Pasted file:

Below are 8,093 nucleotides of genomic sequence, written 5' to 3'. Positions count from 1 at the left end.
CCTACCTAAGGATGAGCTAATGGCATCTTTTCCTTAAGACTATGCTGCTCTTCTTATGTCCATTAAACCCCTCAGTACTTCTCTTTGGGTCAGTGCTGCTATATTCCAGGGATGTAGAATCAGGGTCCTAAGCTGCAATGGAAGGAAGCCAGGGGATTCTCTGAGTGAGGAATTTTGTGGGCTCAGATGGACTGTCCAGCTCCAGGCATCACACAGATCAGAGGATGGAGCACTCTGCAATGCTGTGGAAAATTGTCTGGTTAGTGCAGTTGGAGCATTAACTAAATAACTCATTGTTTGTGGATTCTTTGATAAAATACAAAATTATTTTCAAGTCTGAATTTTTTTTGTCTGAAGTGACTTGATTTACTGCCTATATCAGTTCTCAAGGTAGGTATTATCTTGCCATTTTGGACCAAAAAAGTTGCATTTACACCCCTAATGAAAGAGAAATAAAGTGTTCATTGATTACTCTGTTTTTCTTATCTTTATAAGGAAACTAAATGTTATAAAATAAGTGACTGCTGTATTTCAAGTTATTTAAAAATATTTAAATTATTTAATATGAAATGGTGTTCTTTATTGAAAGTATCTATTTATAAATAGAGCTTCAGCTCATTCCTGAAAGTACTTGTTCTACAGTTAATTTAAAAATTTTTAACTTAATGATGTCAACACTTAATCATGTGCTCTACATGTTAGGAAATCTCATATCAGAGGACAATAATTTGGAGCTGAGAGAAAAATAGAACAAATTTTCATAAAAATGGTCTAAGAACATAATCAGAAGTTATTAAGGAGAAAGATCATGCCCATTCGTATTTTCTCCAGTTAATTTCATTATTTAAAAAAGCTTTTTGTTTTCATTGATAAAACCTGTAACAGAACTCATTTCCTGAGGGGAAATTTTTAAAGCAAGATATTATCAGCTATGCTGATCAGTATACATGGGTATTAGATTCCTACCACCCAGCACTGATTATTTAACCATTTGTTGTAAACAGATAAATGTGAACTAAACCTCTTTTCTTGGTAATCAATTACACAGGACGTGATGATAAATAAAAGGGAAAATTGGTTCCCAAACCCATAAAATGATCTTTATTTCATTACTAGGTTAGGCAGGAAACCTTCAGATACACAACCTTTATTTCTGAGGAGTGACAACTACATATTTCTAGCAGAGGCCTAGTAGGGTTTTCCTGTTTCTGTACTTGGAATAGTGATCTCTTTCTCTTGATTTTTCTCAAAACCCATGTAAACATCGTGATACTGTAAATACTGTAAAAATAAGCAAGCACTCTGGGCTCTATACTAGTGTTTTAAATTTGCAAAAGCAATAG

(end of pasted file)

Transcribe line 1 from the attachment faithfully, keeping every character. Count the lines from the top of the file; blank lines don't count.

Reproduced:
Below are 8,093 nucleotides of genomic sequence, written 5' to 3'. Positions count from 1 at the left end.